The Apprenticeship Levy (the “AL”) was first introduced on 6 April 2017 with the objective of creating 3 million new apprenticeships by 2020. It was hoped that the scheme would assist employers in addressing skills shortages and continuing to develop their talent pipeline. However, two years into the AL scheme, statistics suggest that it has not achieved its aims and the scheme continues to receive widespread criticism for its inflexibility.
How does the AL work?
The AL requires employers with an annual wage bill of over £3 million to contribute an amount corresponding to 0.5% of their wage bill, less an annual offset allowance of £15,000, into the AL scheme through PAYE each month. The offset allowance means that employers with a wage bill over the £3 million threshold will only pay 0.5% of the element over £3 million, rather than 0.5% of their total pay bill.
An employer’s AL funds are accessible through an online account and can be used to fund approved apprenticeship training. Funds remain available to employers in the digital account for 24 months, after which time they are reclaimed by HMRC.
Why has the AL not been successful?
Throughout the two years since its implementation, the AL has attracted criticism for a number of reasons, including the following:
- Difficulty accessing funds – the process has been reported as being time-consuming and overly complicated;
- Inflexibility – the AL scheme offers a relatively limited choice of courses and does not include certain industry-specific training and qualifications;
- Lack of clarity – due to a lack of guidance, many employers do not fully understand the benefits of the AL scheme or how to take advantage of it; and
- A disguised business tax – the AL scheme is perceived by some as just another tax on employers, even though all businesses could potentially benefit from introducing apprenticeships.
It is clear from a report published by the Office of National Statistics (“ONS”) in January 2019 that uptake of the AL’s intended benefits has indeed been underwhelming in practice. In this report, the ONS confirmed that only 132,000 people had started apprenticeships in the 2018/19 academic year. Although this represents a 15.4% increase on the figures for 2017/18, it is still 15.2% lower than pre-AL levels. Further, the Open University reported earlier this year that £3 billion of AL funds remain untouched in employers’ digital accounts.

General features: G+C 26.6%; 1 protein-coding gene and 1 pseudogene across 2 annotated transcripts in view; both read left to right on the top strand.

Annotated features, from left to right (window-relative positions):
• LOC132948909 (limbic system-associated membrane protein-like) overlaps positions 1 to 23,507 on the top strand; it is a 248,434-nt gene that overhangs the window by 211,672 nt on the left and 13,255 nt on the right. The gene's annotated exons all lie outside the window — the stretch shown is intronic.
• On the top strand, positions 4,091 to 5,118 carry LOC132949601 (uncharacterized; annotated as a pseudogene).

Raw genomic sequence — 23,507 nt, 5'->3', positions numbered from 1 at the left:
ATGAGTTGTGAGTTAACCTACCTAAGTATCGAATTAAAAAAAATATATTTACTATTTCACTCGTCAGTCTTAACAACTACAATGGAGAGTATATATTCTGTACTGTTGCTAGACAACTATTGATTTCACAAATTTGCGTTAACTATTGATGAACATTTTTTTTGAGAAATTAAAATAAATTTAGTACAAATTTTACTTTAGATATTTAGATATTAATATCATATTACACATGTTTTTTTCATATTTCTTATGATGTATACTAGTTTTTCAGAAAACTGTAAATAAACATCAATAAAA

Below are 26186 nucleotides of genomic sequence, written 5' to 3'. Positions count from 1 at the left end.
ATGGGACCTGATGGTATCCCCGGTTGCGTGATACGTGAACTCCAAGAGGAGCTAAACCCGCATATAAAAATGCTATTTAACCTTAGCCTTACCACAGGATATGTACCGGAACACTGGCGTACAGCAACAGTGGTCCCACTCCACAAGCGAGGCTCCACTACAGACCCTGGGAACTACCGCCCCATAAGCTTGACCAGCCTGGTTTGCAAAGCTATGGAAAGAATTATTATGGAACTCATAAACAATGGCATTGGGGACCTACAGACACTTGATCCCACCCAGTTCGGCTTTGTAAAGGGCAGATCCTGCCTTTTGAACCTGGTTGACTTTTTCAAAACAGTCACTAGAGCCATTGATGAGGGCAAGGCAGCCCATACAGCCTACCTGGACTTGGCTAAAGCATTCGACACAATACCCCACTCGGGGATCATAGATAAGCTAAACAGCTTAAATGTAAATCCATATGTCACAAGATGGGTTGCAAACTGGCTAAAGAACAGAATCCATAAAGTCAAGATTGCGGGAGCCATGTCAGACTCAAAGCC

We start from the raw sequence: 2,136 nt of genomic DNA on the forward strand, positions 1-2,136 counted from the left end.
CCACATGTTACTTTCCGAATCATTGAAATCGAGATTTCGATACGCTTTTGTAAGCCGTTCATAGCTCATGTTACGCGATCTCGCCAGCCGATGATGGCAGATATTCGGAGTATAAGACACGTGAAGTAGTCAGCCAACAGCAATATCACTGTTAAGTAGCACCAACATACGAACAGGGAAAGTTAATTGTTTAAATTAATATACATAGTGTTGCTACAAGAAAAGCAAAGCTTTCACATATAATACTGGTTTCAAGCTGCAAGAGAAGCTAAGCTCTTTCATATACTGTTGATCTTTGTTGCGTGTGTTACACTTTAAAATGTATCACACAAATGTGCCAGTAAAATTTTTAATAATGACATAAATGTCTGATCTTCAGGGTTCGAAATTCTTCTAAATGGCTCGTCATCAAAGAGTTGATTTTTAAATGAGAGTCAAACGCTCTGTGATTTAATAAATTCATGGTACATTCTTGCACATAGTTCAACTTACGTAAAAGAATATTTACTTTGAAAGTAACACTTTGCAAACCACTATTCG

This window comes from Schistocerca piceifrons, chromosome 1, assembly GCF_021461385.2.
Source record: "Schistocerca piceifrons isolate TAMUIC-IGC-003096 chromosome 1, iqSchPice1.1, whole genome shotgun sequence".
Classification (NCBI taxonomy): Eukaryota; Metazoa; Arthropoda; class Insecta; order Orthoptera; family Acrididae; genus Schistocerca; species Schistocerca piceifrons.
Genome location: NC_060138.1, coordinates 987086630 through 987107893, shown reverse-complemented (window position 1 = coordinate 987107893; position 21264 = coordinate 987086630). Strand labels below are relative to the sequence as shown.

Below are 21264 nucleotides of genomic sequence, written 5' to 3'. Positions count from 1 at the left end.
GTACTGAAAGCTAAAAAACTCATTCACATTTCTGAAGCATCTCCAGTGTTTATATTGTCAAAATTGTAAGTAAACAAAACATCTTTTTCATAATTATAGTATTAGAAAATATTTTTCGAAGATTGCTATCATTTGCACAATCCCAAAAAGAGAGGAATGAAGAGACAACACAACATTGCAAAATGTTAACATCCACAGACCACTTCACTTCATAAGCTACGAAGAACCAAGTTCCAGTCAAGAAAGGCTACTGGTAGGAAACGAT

Pending reforms to the AL
Reforms to the AL scheme were announced in October 2018. In particular, an extra £90 million of government funding is planned to enable employers to invest a quarter of their apprenticeship funds on people working for businesses in their supply chain. In addition, a further £5 million is proposed for the Institute of Apprenticeships to enable the introduction of new standards and an update to existing ones.
As these reforms are still pending, it cannot be said whether they will go far enough to address and remedy employers’ concerns in practice. For now, it’s a case of “watch this space” until the proposed amendments come into force.
How can employers make the most of AL?
Despite criticism of the AL scheme, it should not be overlooked by employers as a useful tool in addressing skills shortages and enhancing their training and apprenticeship offering. Employers may wish to consider the following:
- Check the balance of funds in your AL digital account and keep in mind their “expiry date” of 24 months following the date of payment, after which time the funds are reclaimed;
- Review guidance or seek professional advice to ensure that your funds are used in the best way for your organisation’s current and future skill needs;
- Select the training provider and colleges which best aligns with your business needs, and select training programmes which best address any skills gaps; and
- Remember that your AL funds are not just for creating apprenticeships, they can also be used to upskill your existing staff.